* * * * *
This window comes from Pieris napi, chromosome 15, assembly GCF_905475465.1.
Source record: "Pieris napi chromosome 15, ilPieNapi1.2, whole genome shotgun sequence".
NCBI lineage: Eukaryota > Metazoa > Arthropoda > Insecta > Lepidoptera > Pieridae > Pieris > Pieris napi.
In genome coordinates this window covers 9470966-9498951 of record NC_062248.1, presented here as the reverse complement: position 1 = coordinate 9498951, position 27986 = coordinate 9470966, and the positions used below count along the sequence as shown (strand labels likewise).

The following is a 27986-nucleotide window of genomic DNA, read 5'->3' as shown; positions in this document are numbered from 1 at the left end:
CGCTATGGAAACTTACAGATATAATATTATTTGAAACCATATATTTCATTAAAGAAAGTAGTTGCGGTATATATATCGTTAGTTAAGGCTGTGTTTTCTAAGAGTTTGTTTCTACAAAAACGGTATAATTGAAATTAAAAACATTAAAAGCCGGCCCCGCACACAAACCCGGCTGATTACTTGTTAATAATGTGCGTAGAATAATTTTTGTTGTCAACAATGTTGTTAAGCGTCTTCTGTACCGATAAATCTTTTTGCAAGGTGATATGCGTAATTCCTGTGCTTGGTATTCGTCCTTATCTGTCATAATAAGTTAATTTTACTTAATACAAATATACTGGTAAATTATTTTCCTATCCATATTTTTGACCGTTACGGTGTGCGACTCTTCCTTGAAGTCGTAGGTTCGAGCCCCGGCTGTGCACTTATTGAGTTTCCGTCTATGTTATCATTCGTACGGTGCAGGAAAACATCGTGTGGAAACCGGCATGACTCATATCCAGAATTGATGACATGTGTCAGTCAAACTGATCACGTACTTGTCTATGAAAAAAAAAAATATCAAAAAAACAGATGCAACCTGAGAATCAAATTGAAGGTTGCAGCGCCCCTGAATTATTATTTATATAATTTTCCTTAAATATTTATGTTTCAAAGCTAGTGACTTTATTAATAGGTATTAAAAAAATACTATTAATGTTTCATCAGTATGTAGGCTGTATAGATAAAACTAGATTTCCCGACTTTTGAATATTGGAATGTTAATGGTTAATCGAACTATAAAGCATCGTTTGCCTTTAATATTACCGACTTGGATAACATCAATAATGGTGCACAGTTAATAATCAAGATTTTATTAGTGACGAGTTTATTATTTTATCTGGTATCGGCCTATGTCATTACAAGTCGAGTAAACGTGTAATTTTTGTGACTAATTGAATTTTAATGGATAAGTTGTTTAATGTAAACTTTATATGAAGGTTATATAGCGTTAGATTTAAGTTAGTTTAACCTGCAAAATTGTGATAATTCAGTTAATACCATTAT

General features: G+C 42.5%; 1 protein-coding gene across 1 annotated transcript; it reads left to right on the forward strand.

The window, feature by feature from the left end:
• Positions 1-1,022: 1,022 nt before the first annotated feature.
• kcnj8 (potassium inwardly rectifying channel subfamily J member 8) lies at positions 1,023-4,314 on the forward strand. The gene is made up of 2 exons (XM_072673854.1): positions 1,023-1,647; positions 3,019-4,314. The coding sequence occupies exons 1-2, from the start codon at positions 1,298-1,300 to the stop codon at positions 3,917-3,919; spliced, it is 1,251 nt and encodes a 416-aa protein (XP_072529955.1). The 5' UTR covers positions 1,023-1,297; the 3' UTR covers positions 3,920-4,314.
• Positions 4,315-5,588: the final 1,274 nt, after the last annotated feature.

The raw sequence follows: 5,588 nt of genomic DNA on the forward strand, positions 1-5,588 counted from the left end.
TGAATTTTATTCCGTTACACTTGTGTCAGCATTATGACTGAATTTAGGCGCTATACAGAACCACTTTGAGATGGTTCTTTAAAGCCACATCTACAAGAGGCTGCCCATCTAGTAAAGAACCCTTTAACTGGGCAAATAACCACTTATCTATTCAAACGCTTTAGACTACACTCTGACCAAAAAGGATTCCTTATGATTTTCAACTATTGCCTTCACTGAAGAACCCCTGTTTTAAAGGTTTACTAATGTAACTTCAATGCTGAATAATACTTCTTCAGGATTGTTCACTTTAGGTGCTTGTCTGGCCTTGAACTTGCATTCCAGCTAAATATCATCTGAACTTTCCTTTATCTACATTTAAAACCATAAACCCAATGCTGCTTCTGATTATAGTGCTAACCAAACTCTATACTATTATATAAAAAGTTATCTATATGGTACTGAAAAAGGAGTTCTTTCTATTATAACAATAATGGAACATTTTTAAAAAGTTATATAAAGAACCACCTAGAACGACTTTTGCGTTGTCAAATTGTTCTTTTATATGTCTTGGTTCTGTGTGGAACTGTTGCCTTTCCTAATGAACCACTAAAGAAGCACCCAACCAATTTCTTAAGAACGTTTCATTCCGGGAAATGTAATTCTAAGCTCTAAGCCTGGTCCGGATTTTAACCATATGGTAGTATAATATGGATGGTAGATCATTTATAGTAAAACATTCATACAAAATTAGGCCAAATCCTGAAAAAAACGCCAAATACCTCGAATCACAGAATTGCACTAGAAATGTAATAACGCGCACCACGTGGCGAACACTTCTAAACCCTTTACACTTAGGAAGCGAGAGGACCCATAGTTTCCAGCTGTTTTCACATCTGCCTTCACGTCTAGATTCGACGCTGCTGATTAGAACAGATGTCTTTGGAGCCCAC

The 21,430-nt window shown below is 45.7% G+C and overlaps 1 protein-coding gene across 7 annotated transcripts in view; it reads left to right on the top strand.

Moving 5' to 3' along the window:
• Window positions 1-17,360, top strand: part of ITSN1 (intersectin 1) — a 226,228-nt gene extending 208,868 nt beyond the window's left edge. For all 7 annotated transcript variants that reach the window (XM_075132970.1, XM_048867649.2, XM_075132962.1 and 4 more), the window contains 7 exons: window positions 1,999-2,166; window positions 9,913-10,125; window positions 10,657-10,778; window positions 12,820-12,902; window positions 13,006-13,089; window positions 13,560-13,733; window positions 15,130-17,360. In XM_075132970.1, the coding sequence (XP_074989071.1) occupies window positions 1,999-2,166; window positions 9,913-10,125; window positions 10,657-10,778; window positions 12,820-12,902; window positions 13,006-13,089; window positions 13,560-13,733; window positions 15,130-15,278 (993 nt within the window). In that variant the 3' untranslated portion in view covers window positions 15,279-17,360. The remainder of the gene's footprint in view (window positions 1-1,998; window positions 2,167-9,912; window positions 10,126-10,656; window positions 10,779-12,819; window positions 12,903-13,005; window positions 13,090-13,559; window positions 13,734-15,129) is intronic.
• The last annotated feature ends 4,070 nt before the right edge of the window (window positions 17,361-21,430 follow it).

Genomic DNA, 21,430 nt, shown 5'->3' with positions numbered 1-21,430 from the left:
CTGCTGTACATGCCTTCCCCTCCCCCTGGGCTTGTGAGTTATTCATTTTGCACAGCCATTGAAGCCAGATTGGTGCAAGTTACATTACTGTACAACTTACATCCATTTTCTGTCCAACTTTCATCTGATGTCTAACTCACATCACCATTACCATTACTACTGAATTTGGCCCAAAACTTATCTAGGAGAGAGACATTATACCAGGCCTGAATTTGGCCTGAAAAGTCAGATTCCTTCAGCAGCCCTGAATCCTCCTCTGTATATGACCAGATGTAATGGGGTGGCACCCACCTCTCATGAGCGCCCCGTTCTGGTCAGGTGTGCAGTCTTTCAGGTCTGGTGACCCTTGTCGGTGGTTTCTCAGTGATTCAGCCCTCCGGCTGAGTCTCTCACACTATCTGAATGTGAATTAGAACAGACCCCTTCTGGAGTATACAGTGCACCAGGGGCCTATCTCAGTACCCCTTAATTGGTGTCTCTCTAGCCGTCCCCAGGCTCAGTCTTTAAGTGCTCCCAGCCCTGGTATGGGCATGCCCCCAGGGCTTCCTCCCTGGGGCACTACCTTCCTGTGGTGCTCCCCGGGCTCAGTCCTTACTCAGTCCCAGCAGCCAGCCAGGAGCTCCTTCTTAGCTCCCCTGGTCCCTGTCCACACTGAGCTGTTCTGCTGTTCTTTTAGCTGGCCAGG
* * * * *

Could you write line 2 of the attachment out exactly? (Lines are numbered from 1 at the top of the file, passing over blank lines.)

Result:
Source record: "Pieris napi chromosome 15, ilPieNapi1.2, whole genome shotgun sequence".